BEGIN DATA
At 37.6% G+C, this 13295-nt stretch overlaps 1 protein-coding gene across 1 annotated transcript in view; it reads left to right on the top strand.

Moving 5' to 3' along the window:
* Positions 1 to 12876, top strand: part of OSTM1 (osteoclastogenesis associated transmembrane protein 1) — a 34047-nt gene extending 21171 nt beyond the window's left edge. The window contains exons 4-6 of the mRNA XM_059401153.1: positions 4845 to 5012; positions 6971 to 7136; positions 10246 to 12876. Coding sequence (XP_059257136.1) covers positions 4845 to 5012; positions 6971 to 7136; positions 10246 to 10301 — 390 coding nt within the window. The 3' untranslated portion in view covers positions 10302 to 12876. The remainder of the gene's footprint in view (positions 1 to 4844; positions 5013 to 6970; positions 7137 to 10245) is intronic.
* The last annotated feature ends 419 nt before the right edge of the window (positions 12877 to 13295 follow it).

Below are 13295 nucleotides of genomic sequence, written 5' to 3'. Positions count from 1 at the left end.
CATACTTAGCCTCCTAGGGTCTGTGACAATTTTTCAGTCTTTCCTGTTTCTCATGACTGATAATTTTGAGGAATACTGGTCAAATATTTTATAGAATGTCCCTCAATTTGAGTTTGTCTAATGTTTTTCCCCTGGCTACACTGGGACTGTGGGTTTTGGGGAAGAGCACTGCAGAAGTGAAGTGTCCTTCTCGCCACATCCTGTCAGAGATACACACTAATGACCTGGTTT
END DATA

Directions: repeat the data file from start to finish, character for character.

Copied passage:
At 37.6% G+C, this 13295-nt stretch overlaps 1 protein-coding gene across 1 annotated transcript in view; it reads left to right on the top strand.

Moving 5' to 3' along the window:
* Positions 1 to 12876, top strand: part of OSTM1 (osteoclastogenesis associated transmembrane protein 1) — a 34047-nt gene extending 21171 nt beyond the window's left edge. The window contains exons 4-6 of the mRNA XM_059401153.1: positions 4845 to 5012; positions 6971 to 7136; positions 10246 to 12876. Coding sequence (XP_059257136.1) covers positions 4845 to 5012; positions 6971 to 7136; positions 10246 to 10301 — 390 coding nt within the window. The 3' untranslated portion in view covers positions 10302 to 12876. The remainder of the gene's footprint in view (positions 1 to 4844; positions 5013 to 6970; positions 7137 to 10245) is intronic.
* The last annotated feature ends 419 nt before the right edge of the window (positions 12877 to 13295 follow it).

Below are 13295 nucleotides of genomic sequence, written 5' to 3'. Positions count from 1 at the left end.
CATACTTAGCCTCCTAGGGTCTGTGACAATTTTTCAGTCTTTCCTGTTTCTCATGACTGATAATTTTGAGGAATACTGGTCAAATATTTTATAGAATGTCCCTCAATTTGAGTTTGTCTAATGTTTTTCCCCTGGCTACACTGGGACTGTGGGTTTTGGGGAAGAGCACTGCAGAAGTGAAGTGTCCTTCTCGCCACATCCTGTCAGAGATACACACTAATGACCTGGTTT